One of the casts was acquired by the London County Council in 1962 as part of its Patronage of the Arts Scheme. This scheme was operated by the London County Council and subsequently the Greater London Council between 1956 and 1965, pursuant to which approximately 70 works of art (mainly sculptures and murals) were purchased (including a cast of Draped Seated Woman). During that time, many new housing estates and schools were being built, as part of the regeneration process in London following World War Two. Sir Alan Bowness (Director of the Tate Gallery from 1980–88) was a member of the Advisory Committee and knew the then leader of the LCC, Sir Isaac Hayward, who encouraged the siting of such works of art on the new housing estates, in schools and parks, so that they could be enjoyed by the people of London.
On 5 October 1959, the General Purposes Committee of the London County Council approved a programme for the acquisition and commissioning of works of art in the financial year 1959 to 1960 and had allocated £20,000 for that purpose. Provision had previously been made for expenditure of £1,500 for a sculpture (The Lesson by Franta Belsky) for the Avebury Estate, Bethnal Green, and £3,500 for a second work of art at the Alton Road Estate, Roehampton (The Watchers by Lynn Chadwick). The Housing Committee had decided not to pursue these proposals and instead noted that the Committee should consider providing work at the Stifford Estate, (Clive Street), Stepney (where Draped Seated Woman was subsequently sited) and the Alton Road Estate. The proposed fee for a work of art for the Clive Street Estate was £2,000 plus incidental works of £200, out of the annual budget of £20,000.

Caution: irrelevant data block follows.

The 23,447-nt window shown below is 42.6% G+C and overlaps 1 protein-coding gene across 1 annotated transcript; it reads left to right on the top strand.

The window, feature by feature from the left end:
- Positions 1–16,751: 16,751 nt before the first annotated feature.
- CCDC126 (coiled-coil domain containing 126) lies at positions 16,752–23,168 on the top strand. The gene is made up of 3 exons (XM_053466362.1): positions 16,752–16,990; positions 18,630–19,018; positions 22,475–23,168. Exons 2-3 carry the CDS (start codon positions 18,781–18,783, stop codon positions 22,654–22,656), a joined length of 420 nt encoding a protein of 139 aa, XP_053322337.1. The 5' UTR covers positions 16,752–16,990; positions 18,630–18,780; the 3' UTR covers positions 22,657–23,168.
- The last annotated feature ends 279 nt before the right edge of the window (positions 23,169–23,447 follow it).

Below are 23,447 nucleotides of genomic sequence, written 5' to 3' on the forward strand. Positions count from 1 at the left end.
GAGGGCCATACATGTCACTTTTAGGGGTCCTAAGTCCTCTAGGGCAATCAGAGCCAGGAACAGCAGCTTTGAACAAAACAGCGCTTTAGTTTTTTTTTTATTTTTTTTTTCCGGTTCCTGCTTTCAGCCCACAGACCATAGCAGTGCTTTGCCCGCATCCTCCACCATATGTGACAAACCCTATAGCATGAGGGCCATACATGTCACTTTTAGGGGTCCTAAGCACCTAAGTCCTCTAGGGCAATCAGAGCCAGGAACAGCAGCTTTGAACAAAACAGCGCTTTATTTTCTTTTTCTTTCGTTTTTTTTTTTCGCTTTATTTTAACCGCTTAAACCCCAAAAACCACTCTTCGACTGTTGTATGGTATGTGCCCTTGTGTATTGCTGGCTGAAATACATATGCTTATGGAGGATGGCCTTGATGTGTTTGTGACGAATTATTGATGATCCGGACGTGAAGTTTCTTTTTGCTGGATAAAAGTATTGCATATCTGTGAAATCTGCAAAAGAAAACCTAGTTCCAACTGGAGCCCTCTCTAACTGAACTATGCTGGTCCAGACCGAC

During 1960, the London County Council made provision for the purchase of a work of art to be sited on the Stifford Estate, a new housing estate in the process of being constructed. Construction was completed in 1961 and tenants moved in in 1962.
A memorandum dated 27 July 1961 from the Advisory Body relating to the Patronage of the Arts notes: "Stifford Estate, Stepney (1959–60 programme) Provision has been made for a sculpture at a cost of £2,200. The Advisory Body are of the opinion that the site is of such prominence and importance that a work of major importance should be provided…The last remaining copy of "Seated Draped Woman" by Henry Moore is available and the Advisory Body strongly recommend that it should be acquired for this estate. None of the other copies of the work is [sic] in London. The cost would be £7,000 plus £400 for incidental works".
A concurrent report by the Clerk of the Council dated 4 September 1961 noted that it was "for the Sub-Committee to decide…whether to recommend to the Committee to approve the proposals of the Advisory Body, and to make any necessary programme adjustments, in respect of...Stifford Estate, Stepney", among others.